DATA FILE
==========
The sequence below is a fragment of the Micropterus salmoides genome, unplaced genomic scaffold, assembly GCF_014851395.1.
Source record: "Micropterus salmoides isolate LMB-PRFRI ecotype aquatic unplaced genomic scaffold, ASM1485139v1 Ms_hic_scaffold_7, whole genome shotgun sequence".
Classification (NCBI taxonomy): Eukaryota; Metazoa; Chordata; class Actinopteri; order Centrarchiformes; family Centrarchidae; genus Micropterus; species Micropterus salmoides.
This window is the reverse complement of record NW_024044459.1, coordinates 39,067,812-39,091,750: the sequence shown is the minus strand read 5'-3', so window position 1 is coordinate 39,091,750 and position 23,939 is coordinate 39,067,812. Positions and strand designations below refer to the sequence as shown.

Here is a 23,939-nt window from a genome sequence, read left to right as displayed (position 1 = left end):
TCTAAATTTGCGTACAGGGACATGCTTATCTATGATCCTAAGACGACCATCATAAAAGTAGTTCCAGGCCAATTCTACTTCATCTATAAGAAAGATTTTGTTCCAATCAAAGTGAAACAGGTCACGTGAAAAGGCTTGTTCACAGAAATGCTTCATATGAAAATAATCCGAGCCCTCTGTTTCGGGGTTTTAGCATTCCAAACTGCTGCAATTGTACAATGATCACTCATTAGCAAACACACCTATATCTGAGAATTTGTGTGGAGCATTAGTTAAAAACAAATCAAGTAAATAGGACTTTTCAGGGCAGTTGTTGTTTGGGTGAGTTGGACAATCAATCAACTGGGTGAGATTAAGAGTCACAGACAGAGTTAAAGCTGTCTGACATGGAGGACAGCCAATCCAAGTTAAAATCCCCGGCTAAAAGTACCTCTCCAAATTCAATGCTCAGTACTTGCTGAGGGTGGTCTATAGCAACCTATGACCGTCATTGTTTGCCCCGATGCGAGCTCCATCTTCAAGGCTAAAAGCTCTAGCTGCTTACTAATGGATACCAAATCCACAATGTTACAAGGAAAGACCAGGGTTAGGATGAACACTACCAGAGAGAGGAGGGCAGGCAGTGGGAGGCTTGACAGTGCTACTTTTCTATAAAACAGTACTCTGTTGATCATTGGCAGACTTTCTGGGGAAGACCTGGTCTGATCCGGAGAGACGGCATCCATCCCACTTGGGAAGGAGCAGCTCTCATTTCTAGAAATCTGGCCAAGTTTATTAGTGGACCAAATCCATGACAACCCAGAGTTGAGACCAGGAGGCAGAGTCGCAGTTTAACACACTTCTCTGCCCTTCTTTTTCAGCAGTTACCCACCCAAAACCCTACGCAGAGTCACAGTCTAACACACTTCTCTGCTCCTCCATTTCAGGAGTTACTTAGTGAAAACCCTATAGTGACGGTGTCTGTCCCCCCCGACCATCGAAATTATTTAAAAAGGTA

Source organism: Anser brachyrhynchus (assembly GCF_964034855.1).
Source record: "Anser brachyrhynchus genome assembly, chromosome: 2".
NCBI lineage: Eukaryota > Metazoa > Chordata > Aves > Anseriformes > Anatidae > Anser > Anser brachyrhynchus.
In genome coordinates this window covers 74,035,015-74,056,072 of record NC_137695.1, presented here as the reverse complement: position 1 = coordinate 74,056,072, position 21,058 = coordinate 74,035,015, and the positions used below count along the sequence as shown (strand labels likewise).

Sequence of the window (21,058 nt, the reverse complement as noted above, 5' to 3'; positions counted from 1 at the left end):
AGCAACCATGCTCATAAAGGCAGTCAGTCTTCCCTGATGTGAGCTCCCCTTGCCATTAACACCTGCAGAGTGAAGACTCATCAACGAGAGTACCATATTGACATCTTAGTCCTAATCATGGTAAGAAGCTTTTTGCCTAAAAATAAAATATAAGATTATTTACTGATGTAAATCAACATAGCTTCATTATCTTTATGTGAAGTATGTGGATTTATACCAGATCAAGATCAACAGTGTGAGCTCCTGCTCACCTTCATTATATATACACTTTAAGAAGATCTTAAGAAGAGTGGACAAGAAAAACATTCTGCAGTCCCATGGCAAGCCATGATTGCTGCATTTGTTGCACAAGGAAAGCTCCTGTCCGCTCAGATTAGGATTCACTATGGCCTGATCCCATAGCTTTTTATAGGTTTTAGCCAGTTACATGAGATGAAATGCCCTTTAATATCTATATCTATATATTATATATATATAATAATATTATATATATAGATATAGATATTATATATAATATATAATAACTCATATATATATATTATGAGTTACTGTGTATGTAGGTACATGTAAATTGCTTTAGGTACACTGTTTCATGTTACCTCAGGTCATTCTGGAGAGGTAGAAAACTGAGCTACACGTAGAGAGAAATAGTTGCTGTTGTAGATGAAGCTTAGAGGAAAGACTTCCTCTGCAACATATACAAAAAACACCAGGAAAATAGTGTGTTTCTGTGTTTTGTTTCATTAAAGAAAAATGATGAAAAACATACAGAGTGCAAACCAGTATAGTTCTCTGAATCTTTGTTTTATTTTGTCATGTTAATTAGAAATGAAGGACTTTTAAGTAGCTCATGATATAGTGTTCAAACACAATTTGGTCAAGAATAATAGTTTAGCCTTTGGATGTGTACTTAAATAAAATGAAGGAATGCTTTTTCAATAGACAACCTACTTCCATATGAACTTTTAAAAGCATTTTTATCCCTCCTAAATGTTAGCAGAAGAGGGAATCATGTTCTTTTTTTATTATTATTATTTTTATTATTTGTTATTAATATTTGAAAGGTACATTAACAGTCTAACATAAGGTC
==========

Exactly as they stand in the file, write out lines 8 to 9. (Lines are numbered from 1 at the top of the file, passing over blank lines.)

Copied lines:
Source record: "Anser brachyrhynchus genome assembly, chromosome: 2".
NCBI lineage: Eukaryota > Metazoa > Chordata > Aves > Anseriformes > Anatidae > Anser > Anser brachyrhynchus.